The National Cattlemen’s Beef Association (NCBA) Chief Economist Gregg Doud yesterday released the following statement on the economy and its consequences for the beef industry:
“Lately, economists and market analysts have been discussing how hourly swings in exchange rates, interest rates, and commodity markets are affecting the cattle business. These historic economic times are particularly problematic for U.S. ranchers, who typically market the majority of the calf crop once a year in autumn.
“While all agricultural commodity futures price charts have essentially followed the downward trends of crude oil and the stock market, the cattle market has been particularly hard-hit. The slowing U.S. economy has taken its toll on wholesale beef prices, which is particularly important since 50% of U.S. beef consumption occurs away from home.
“Other key negative fundamentals include an incredible appreciation in the U.S. dollar that has hurt our exports, a collapse in the Russian economy that has hurt U.S. poultry exports and a sudden decline in U.S. pork exports to China. It has been the combination of these factors that has led to a sudden and steep drop in U.S. beef, pork and poultry prices in recent weeks as these supplies back up into the domestic marketplace.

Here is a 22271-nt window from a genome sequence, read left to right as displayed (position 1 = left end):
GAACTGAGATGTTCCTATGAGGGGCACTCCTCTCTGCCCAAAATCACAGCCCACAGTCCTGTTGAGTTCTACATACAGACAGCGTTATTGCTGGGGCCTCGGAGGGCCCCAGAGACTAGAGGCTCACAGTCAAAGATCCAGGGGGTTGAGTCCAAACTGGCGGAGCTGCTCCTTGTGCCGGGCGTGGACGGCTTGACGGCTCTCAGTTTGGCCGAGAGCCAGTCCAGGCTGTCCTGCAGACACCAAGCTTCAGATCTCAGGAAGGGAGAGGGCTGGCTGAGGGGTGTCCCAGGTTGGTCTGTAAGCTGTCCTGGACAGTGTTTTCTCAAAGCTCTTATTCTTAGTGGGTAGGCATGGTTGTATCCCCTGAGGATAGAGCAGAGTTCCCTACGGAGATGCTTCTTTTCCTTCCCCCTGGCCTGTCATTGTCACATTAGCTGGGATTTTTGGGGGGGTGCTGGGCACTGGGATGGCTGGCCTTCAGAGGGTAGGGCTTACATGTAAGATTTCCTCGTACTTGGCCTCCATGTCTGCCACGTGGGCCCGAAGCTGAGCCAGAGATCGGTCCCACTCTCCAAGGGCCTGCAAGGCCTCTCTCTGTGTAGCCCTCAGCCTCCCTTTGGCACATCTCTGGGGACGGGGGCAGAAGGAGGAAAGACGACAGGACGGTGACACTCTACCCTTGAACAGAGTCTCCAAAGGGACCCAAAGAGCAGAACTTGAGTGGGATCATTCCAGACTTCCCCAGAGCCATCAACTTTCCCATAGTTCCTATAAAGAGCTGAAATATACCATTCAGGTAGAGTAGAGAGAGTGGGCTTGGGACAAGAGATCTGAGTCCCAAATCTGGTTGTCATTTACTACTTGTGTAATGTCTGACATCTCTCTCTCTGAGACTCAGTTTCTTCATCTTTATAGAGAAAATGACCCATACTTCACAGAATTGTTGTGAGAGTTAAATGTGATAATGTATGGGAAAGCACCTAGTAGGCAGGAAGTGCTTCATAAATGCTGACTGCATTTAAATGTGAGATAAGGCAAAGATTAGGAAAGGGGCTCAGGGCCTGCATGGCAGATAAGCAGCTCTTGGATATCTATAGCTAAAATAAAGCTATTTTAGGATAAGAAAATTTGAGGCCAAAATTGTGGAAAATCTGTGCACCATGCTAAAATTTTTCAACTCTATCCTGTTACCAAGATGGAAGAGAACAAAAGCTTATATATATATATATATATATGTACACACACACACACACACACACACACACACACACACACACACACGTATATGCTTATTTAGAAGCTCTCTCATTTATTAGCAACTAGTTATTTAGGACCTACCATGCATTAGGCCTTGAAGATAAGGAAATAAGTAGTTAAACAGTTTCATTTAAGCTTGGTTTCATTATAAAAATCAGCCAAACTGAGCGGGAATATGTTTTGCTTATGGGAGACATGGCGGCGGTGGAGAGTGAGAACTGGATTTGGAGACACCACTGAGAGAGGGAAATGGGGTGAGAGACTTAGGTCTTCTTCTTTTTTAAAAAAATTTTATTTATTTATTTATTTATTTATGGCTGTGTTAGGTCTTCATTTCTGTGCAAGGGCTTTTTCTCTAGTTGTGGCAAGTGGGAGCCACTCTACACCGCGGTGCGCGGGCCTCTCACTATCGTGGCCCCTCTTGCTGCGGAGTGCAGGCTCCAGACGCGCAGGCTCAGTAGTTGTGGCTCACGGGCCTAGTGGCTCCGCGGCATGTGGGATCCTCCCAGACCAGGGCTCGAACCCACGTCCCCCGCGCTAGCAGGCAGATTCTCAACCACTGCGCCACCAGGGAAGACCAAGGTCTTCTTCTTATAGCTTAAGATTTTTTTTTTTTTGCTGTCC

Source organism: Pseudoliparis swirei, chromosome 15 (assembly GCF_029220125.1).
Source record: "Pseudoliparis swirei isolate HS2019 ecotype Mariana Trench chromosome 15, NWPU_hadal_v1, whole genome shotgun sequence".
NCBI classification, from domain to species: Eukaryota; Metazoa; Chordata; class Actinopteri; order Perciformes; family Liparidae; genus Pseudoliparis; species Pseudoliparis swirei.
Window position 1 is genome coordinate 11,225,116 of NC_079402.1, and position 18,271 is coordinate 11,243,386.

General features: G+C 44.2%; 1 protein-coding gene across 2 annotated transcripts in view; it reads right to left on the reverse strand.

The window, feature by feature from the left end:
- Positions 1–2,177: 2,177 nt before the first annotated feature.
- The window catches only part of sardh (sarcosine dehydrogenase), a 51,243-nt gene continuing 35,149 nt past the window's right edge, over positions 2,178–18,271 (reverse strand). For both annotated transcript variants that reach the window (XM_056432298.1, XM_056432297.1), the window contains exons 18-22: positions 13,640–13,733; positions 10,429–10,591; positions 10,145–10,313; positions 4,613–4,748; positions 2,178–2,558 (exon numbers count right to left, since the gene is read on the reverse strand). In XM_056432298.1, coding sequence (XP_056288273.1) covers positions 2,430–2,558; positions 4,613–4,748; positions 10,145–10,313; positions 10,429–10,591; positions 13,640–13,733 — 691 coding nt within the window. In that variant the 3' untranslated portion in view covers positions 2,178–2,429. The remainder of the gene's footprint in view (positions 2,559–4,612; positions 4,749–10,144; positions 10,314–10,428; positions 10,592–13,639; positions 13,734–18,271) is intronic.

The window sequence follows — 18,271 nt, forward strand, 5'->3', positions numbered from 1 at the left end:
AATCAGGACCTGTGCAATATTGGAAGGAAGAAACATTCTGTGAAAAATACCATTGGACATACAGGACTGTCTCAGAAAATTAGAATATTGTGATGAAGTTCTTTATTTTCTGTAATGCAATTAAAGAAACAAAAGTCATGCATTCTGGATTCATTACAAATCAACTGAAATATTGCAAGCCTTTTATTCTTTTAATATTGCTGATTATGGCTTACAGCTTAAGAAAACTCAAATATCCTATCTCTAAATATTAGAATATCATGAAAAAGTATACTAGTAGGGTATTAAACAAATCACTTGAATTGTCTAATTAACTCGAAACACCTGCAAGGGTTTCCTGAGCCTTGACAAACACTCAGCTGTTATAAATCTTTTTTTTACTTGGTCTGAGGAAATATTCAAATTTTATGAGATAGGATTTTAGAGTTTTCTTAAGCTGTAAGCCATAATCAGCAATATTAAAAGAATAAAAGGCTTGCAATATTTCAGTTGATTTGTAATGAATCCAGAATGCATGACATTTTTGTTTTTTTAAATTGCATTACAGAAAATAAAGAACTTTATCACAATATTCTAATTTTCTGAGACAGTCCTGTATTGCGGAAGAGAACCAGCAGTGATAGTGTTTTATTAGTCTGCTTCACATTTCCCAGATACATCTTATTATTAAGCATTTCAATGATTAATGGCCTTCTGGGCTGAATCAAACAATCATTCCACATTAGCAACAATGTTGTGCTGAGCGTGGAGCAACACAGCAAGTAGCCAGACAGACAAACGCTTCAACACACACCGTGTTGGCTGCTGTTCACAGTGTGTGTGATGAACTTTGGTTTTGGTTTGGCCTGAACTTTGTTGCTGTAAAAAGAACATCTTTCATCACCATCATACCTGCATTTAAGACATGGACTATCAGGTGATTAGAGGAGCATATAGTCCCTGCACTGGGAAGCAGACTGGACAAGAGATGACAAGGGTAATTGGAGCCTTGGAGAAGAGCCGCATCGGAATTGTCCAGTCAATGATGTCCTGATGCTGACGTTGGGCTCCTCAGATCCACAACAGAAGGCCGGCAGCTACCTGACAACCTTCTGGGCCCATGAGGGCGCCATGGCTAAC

“Since the U.S. exported an all-time monthly record of $150 million in beef and beef variety meats to Mexico in August, the U.S. dollar has strengthened from 10 pesos to the dollar to 13 pesos. This resulted in a dramatic decrease in the buying power of Mexican consumers for items imported from the United States.
“In Korea during this same timeframe, the currency ‘swing’ in buying power has been about 35% to the detriment of U.S. beef.
“This clearly sets the stage for a very difficult fourth quarter and probably beyond for cattlemen. Like it or not, we live in a global economy and right now it is imperative that our leaders here and around the world do everything they can to get the belt back on the machine and get it running again. It also means that our ability to export not only beef but also pork and poultry are critical to maximizing the value of the product ranchers bring to market.”